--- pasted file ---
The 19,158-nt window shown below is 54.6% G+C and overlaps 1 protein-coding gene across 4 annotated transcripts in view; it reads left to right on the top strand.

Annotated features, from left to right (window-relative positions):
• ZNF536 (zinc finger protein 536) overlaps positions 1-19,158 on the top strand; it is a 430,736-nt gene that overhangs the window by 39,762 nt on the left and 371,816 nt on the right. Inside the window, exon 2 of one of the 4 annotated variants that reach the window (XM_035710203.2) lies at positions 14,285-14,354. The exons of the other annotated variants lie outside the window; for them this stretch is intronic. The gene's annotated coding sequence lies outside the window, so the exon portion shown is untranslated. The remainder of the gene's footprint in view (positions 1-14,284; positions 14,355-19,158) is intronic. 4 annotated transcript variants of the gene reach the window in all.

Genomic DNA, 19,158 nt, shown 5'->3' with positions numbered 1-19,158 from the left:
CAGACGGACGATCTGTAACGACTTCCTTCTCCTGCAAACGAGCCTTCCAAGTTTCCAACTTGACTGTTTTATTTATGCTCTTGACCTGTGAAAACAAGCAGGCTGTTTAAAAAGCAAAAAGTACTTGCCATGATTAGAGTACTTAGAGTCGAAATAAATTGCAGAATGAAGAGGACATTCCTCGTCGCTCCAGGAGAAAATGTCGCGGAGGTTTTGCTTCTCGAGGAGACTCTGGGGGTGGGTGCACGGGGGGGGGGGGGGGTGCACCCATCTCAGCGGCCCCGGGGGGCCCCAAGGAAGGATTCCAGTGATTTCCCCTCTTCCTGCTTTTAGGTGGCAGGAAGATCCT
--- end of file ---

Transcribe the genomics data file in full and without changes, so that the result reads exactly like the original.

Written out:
The 19,158-nt window shown below is 54.6% G+C and overlaps 1 protein-coding gene across 4 annotated transcripts in view; it reads left to right on the top strand.

Annotated features, from left to right (window-relative positions):
• ZNF536 (zinc finger protein 536) overlaps positions 1-19,158 on the top strand; it is a 430,736-nt gene that overhangs the window by 39,762 nt on the left and 371,816 nt on the right. Inside the window, exon 2 of one of the 4 annotated variants that reach the window (XM_035710203.2) lies at positions 14,285-14,354. The exons of the other annotated variants lie outside the window; for them this stretch is intronic. The gene's annotated coding sequence lies outside the window, so the exon portion shown is untranslated. The remainder of the gene's footprint in view (positions 1-14,284; positions 14,355-19,158) is intronic. 4 annotated transcript variants of the gene reach the window in all.

Genomic DNA, 19,158 nt, shown 5'->3' with positions numbered 1-19,158 from the left:
CAGACGGACGATCTGTAACGACTTCCTTCTCCTGCAAACGAGCCTTCCAAGTTTCCAACTTGACTGTTTTATTTATGCTCTTGACCTGTGAAAACAAGCAGGCTGTTTAAAAAGCAAAAAGTACTTGCCATGATTAGAGTACTTAGAGTCGAAATAAATTGCAGAATGAAGAGGACATTCCTCGTCGCTCCAGGAGAAAATGTCGCGGAGGTTTTGCTTCTCGAGGAGACTCTGGGGGTGGGTGCACGGGGGGGGGGGGGGGTGCACCCATCTCAGCGGCCCCGGGGGGCCCCAAGGAAGGATTCCAGTGATTTCCCCTCTTCCTGCTTTTAGGTGGCAGGAAGATCCT